For a body part that is widely considered ground zero for the female orgasm, the small but mighty clitoris has been woefully ignored. For starters, it is largely concealed, turning any attempt at contact into a frustrating, twisted kind of Easter egg hunt. Scientific research has similarly obscured the clitoris: In 1948, it was unceremoniously written out of Gray’s Anatomy, then the world’s foremost anthology of human anatomy, due to its insignificance. It wasn’t until 1953 that sex researcher Alfred Kinsey deemed it the “centre of female pleasure,” and only in 1983 did Australian urologist Helen O’Connell provide the first comprehensive view of the clitoral landscape via MRI. Add to that the reality that orgasm eludes up to 40 percent of women during intercourse, and it’s obvious why plain-language conversations about female pleasure aren’t exactly mainstream.
So when a website called OMGYES, billed as “a modern, hands-on exploration of women’s sexual pleasure,” launched late last year, many women, including nouveau feminist icon Emma Watson, were exuberant. For $29, subscribers (currently an even split between men and women) can observe ordinary women — not porn actresses — explaining their pleasure preferences on video and demonstrating them on their own bodies. Users then have the opportunity to learn by (ahem) doing, which means using a cursor to masturbate a lifelike onscreen vagina. Developed with the help of researchers from Indiana University’s Kinsey Institute, the software — and the audible moans of your “test partner” — lets you know when you’re hitting the spot.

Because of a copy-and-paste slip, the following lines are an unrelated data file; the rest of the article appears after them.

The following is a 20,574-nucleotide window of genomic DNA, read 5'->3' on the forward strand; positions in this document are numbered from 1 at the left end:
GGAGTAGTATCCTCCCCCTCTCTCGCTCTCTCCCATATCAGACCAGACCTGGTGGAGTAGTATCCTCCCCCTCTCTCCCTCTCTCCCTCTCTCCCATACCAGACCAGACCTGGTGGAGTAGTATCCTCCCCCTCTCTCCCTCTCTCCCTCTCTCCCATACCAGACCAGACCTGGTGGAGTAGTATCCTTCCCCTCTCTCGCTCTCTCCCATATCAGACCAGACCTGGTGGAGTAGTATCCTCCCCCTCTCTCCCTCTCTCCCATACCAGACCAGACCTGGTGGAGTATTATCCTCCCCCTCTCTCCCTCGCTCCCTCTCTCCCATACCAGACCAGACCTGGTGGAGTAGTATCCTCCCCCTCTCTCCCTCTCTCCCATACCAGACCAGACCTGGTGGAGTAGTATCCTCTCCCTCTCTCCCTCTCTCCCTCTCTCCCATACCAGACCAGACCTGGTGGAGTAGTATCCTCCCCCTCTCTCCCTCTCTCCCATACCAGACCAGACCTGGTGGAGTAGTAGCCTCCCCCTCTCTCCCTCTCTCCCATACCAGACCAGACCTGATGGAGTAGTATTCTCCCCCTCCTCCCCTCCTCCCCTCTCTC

It’s not the only new player in the sex-tech space: A company called Lioness is beta-testing a “smart” sex toy-and-app duo that responds to your body; there’s also HappyPlayTime, an online game aimed at demystifying female masturbation with the help of a creepily enthusiastic cartoon clitoris.
As Facebook and texting have shown us, though, new media can be more alienating than engaging, and the risk is especially evident when the subject is sex. It might be discouraging to think about young adults, bereft of frank, empathetic discussions, looking to internet porn for a crash course on how to please a partner — but are iPhones and tablets really the appropriate tools to dig us out of this communication dead zone?
“Women are not always encouraged to explore their own pleasure and desire — that’s part of why there’s an orgasm gap,” says Lydia Daniller, who co-created OMGYES with friend Rob Perkins, explaining what motivated them to build the site. “There’s a lot of trial [involved] in learning what you like.”
They started by partnering with the Kinsey Institute to probe the sexual experiences of more than 2,000 women aged 18 to 95. Out of those discussions, 12 major climax-inducing concepts emerged — some as masturbatory techniques (like “edging” and “orbiting”) and some as psychological mood setters (Hint: Don’t ask, “Are you close?”). The advantage of OMGYES over other web-based “teaching tools” is that it simply gives its users the specific language to express what turns them on and, more important, request it. However, even when tricked out with fancy visual aids, sex tech will never fully render the fumbled, vulnerable exchanges between lovers obsolete. It’s not “a game or a substitute,” as Perkins explains. But it offers, as Daniller says, “a spark.”